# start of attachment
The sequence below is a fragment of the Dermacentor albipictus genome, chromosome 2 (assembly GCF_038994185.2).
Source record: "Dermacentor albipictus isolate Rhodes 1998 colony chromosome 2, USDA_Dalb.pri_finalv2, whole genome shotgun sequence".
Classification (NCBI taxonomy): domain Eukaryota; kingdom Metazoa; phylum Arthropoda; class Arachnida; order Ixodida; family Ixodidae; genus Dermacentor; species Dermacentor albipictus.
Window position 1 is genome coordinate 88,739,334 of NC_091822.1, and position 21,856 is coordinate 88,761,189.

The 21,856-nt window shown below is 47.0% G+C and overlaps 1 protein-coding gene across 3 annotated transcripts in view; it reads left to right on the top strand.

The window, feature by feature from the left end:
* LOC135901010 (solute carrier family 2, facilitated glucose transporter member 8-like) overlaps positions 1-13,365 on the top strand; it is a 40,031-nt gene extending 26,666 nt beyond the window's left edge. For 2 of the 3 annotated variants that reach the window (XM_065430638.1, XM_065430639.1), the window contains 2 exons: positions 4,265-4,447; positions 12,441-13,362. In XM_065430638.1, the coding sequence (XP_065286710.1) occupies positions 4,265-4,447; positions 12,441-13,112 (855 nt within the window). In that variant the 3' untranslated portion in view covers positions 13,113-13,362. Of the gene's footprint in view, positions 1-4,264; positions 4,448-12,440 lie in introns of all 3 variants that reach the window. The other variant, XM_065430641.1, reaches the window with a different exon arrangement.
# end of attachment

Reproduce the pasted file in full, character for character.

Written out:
The sequence below is a fragment of the Dermacentor albipictus genome, chromosome 2 (assembly GCF_038994185.2).
Source record: "Dermacentor albipictus isolate Rhodes 1998 colony chromosome 2, USDA_Dalb.pri_finalv2, whole genome shotgun sequence".
Classification (NCBI taxonomy): domain Eukaryota; kingdom Metazoa; phylum Arthropoda; class Arachnida; order Ixodida; family Ixodidae; genus Dermacentor; species Dermacentor albipictus.
Window position 1 is genome coordinate 88,739,334 of NC_091822.1, and position 21,856 is coordinate 88,761,189.

The 21,856-nt window shown below is 47.0% G+C and overlaps 1 protein-coding gene across 3 annotated transcripts in view; it reads left to right on the top strand.

The window, feature by feature from the left end:
* LOC135901010 (solute carrier family 2, facilitated glucose transporter member 8-like) overlaps positions 1-13,365 on the top strand; it is a 40,031-nt gene extending 26,666 nt beyond the window's left edge. For 2 of the 3 annotated variants that reach the window (XM_065430638.1, XM_065430639.1), the window contains 2 exons: positions 4,265-4,447; positions 12,441-13,362. In XM_065430638.1, the coding sequence (XP_065286710.1) occupies positions 4,265-4,447; positions 12,441-13,112 (855 nt within the window). In that variant the 3' untranslated portion in view covers positions 13,113-13,362. Of the gene's footprint in view, positions 1-4,264; positions 4,448-12,440 lie in introns of all 3 variants that reach the window. The other variant, XM_065430641.1, reaches the window with a different exon arrangement.